A person with a Ph.D., this droll comedy makes clear, can be as big a fool as anyone. Take grouchy Lawrence Wetherhold (Quaid), a widowed college professor specializing in Victorian literature. Oh, he can lecture endlessly about Charles Dickens, but when it comes to understanding his own emotional needs, he's been in shut-down mode ever since his wife died.
When a bad tumble lands Wetherhold in the emergency room, a doctor (Parker) asks him, "Are you always this contentious, or is it the result of the head trauma?" Soon he and the good doc, his onetime student, are dating, and he is clumsily taking the first steps toward moving on with his life. As Wetherhold shakes off his funk, he gradually comes to see how his years of disengaged neglect have hurt his teenage daughter (Page, doing the Young Republican version of her Juno character), college-age son (Ashton Holmes) and slacker brother (Church).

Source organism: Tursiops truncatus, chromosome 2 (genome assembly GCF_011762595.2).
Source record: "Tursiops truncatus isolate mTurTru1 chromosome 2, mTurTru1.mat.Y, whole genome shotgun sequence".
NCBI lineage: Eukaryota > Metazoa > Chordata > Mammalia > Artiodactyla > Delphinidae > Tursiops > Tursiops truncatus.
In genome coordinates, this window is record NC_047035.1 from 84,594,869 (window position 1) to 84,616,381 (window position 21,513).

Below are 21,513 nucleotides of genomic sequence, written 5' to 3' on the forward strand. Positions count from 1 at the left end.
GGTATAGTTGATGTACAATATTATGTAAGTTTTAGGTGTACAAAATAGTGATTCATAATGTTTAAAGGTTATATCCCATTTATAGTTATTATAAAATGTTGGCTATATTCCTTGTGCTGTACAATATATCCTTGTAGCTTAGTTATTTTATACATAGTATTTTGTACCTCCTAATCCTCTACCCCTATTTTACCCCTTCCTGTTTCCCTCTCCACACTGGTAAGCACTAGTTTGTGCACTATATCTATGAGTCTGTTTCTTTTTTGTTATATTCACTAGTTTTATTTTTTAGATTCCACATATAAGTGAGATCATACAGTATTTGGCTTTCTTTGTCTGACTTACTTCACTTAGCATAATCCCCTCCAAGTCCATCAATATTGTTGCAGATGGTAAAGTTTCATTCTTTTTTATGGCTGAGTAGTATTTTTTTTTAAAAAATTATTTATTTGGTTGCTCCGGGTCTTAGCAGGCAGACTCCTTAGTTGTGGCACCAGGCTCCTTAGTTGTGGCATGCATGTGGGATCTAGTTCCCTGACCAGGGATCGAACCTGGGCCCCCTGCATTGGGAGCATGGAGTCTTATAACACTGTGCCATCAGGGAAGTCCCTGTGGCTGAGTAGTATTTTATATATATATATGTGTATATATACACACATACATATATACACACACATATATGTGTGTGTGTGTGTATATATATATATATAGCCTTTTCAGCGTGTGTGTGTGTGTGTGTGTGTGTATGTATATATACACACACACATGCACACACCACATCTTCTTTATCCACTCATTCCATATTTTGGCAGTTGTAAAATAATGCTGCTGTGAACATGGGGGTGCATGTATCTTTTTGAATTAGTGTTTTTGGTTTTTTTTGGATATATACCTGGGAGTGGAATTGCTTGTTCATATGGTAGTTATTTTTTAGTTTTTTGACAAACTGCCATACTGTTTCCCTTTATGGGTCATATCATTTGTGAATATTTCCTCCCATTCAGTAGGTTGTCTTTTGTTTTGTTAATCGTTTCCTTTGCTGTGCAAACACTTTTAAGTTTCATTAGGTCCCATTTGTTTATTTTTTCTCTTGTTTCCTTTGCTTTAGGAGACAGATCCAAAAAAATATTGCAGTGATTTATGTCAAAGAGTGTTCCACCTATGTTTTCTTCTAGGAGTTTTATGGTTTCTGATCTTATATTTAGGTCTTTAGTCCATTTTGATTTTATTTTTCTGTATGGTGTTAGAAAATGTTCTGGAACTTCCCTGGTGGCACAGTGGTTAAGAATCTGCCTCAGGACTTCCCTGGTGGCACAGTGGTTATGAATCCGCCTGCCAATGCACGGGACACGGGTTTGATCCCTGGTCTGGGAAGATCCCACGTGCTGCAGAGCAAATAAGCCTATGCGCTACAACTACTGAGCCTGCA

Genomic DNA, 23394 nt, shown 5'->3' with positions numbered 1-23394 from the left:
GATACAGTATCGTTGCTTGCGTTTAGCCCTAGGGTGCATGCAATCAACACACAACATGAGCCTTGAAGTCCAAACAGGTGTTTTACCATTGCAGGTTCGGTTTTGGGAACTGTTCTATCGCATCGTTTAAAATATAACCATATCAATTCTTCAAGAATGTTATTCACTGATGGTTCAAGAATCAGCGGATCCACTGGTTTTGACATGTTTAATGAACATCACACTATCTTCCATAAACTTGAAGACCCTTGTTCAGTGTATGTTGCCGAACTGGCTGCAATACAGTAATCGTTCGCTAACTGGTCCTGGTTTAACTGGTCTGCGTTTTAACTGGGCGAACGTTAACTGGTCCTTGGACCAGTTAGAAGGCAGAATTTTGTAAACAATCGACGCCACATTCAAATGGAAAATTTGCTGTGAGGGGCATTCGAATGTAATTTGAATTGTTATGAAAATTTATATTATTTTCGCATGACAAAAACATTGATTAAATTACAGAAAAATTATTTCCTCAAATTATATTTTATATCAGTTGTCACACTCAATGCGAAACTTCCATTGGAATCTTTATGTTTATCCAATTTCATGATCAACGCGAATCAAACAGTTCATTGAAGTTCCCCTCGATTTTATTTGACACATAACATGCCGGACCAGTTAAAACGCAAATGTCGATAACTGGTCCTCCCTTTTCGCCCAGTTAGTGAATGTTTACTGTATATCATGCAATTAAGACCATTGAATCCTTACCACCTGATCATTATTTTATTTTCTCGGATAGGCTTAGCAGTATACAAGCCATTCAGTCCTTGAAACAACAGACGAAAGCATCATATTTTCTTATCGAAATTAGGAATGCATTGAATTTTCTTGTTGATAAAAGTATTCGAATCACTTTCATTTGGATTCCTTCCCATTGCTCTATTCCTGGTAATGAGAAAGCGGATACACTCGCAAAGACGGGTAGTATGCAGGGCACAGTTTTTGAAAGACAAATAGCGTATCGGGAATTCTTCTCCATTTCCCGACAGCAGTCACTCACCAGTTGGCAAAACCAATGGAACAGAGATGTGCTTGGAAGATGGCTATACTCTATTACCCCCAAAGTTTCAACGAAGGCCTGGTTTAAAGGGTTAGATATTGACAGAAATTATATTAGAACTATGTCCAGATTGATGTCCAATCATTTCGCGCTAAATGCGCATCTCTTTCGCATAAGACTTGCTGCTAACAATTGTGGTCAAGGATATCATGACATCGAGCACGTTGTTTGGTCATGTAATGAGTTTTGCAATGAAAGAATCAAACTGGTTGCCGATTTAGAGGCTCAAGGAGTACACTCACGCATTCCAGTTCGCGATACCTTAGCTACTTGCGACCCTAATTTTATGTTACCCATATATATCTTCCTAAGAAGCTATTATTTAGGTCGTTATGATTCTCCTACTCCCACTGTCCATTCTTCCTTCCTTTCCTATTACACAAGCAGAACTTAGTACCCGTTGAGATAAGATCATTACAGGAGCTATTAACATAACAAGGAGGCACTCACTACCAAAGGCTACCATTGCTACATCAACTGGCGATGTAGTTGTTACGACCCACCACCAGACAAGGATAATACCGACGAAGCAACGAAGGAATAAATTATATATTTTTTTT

While some characters—Parker's in particular—feel underdeveloped, and the plot runs low on fuel near the end, Smart People is, well, smart and enjoyable. Quaid, getting just the right shamble in his walk, again shows off his polished comic skills, while Parker is astringently amusing. But it's Page and, especially, Church who have all the best lines and scenes, whacking 'em out of the ballpark every time.